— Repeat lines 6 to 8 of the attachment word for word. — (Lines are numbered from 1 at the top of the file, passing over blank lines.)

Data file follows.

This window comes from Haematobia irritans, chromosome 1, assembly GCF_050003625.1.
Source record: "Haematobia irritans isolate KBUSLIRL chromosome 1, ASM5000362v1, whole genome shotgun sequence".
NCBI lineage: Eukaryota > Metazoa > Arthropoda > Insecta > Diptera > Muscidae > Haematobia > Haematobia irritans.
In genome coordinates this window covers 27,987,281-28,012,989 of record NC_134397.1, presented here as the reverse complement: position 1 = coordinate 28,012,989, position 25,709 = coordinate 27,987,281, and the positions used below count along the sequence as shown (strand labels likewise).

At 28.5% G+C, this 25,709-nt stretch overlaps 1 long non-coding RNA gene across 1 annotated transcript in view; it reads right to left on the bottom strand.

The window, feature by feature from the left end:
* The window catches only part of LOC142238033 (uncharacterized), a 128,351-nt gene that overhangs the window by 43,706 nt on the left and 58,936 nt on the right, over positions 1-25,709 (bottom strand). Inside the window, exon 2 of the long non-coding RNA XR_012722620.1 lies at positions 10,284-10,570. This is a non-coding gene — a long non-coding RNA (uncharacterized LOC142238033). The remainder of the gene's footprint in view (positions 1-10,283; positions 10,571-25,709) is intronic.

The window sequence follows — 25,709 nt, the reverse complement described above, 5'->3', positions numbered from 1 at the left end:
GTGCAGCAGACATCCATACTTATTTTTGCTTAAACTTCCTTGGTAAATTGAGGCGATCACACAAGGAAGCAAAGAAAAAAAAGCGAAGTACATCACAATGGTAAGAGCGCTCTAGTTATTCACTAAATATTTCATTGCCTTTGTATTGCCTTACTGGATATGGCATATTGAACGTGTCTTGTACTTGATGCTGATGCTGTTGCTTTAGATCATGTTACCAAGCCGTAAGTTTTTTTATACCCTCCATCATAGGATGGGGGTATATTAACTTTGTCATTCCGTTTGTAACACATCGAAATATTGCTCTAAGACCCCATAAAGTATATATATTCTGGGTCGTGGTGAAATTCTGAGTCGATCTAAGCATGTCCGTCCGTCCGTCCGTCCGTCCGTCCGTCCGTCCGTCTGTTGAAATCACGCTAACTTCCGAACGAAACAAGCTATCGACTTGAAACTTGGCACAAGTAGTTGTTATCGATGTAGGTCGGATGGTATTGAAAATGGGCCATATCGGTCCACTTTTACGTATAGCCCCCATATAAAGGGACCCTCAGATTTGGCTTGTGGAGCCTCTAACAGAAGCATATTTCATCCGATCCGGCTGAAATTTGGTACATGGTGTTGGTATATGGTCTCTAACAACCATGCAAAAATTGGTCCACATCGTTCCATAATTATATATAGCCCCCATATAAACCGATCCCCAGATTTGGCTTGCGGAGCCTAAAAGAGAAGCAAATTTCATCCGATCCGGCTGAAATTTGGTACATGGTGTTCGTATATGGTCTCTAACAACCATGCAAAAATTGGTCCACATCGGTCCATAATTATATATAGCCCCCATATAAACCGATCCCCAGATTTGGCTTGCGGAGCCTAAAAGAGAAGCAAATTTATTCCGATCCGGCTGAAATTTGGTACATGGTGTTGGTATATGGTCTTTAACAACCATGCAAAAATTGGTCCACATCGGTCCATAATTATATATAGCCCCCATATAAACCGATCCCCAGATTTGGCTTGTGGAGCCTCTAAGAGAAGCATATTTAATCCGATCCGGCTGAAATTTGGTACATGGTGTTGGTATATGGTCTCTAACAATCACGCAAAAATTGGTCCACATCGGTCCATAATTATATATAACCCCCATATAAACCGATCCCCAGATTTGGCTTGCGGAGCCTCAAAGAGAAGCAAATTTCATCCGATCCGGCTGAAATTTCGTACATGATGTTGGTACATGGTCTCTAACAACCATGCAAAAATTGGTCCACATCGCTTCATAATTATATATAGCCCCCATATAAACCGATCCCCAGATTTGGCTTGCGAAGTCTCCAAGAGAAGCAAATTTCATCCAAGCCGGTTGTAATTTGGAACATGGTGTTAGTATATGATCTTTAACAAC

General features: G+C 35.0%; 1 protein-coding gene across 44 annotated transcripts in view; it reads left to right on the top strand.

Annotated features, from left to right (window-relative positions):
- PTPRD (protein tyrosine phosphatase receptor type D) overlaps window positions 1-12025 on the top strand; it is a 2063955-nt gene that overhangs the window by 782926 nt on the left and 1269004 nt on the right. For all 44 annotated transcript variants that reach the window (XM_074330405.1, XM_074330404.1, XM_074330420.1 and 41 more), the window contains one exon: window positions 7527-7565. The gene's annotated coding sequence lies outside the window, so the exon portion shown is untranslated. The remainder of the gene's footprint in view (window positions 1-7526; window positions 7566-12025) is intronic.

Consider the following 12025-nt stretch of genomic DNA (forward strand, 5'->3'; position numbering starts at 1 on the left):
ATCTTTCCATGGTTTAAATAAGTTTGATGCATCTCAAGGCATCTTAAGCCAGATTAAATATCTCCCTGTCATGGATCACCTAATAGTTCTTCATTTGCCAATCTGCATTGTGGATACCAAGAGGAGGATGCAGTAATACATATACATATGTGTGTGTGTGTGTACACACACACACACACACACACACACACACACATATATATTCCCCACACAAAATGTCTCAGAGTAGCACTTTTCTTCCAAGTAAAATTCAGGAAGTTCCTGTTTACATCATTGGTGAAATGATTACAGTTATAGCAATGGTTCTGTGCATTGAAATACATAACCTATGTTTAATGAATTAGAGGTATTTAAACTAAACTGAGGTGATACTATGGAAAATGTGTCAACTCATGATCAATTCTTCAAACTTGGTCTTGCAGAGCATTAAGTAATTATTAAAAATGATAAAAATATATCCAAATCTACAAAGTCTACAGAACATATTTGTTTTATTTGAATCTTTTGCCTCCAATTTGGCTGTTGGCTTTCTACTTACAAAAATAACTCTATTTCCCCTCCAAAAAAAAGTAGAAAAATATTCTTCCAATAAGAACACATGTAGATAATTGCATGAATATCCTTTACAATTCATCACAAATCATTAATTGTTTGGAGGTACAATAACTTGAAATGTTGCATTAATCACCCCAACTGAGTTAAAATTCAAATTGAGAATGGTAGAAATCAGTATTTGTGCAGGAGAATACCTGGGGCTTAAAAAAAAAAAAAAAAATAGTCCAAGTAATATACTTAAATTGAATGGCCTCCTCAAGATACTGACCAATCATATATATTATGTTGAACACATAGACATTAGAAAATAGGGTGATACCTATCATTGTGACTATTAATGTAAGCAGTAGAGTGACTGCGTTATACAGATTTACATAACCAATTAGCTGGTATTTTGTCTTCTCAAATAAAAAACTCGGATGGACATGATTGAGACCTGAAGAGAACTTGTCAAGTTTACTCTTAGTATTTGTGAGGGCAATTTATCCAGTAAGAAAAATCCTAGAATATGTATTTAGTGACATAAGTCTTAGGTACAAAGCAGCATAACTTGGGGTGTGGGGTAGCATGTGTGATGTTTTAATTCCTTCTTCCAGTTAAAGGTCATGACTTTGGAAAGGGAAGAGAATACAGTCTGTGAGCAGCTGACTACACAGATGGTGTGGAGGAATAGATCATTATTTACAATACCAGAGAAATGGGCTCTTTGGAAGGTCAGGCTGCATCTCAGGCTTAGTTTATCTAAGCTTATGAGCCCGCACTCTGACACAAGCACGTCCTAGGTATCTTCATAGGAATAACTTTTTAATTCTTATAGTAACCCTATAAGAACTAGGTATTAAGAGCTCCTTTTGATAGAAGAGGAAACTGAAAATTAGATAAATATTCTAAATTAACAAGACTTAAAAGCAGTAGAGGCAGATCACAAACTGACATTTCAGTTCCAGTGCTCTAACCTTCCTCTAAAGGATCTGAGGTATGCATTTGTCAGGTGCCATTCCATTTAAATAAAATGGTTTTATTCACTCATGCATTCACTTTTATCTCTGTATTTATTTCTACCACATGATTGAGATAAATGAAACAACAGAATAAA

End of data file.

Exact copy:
The window, feature by feature from the left end:
* The window catches only part of LOC142238033 (uncharacterized), a 128,351-nt gene that overhangs the window by 43,706 nt on the left and 58,936 nt on the right, over positions 1-25,709 (bottom strand). Inside the window, exon 2 of the long non-coding RNA XR_012722620.1 lies at positions 10,284-10,570. This is a non-coding gene — a long non-coding RNA (uncharacterized LOC142238033). The remainder of the gene's footprint in view (positions 1-10,283; positions 10,571-25,709) is intronic.

The window sequence follows — 25,709 nt, the reverse complement described above, 5'->3', positions numbered from 1 at the left end: